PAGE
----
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Computational Intelligence for Space Systems and Operations

Yang Gao; Nicola Policella; Frank Kirchner
In: IEEE Computational Intelligence Magazine, Vol. 8, No. 4, IEEE, 11/2013.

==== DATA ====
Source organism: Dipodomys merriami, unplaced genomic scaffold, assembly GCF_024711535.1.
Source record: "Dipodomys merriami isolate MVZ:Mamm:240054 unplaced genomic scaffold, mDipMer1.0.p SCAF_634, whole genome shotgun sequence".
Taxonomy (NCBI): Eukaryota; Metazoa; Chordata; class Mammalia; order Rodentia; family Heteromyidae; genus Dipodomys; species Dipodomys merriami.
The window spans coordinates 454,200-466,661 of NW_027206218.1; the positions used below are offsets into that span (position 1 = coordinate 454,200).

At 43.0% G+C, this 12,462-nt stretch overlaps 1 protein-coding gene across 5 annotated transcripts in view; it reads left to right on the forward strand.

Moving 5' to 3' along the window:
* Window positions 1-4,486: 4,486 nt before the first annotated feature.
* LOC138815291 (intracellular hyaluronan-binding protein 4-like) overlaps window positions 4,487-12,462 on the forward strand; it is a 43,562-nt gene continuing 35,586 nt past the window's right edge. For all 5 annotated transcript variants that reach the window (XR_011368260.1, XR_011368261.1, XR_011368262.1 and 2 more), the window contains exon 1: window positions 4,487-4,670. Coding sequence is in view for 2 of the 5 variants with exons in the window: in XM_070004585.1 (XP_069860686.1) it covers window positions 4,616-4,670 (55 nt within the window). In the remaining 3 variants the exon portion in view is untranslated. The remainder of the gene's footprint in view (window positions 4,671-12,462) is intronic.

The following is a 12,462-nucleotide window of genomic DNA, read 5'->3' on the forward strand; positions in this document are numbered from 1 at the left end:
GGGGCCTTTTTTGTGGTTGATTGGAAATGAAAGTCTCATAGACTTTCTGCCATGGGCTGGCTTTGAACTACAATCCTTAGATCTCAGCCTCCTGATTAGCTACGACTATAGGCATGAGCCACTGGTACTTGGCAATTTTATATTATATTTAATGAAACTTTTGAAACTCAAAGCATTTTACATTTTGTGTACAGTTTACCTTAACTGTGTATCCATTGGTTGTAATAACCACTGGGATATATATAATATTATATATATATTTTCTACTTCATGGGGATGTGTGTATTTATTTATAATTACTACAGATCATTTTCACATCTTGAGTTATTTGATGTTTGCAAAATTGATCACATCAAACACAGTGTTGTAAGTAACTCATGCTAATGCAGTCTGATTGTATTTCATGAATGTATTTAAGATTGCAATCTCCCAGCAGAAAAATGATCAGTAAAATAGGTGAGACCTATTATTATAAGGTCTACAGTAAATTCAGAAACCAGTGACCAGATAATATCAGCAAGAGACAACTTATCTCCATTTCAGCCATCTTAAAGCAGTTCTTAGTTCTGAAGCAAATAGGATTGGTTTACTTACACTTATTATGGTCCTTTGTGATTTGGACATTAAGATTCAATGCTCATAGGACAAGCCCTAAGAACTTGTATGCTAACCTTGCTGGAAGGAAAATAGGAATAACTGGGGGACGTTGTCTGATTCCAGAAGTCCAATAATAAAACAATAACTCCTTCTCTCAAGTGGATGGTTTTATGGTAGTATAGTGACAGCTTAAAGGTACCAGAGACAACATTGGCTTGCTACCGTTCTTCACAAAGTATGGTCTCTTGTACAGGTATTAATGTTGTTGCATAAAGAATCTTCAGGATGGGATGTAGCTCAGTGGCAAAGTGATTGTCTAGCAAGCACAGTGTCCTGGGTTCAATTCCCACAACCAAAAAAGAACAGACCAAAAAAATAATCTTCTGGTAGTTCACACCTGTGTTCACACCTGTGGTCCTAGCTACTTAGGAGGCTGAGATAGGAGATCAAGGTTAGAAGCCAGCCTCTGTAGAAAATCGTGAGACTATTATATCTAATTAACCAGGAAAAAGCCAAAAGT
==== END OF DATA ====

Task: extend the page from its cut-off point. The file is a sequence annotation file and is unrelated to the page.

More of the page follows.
Current and future space missions require an increasing level of autonomy or intelligence distributed across the space systems that have computing capabilities to implement intelligent functionalities for decision making. Such computational intelligence (CI) allows spacecraft (vehicles and robots alike) to respond rapidly to opportunistic events in deep space when remote operations are not practical due to communication latency, or to enable ground operators to optimize complex mission (e.g. involving multiple spacecraft) planning and scheduling processes, and so on. Typical CI approaches that can be used to improve spacecraft autonomy include mathematical, probabilistic and statistical modeling, control, automation and optimization, safety and reliability, system identification, monitoring and fault detection, etc. There are therefore strong motivations to develop these expertise areas for answering to the research challenges posed by astronautics and space engineering.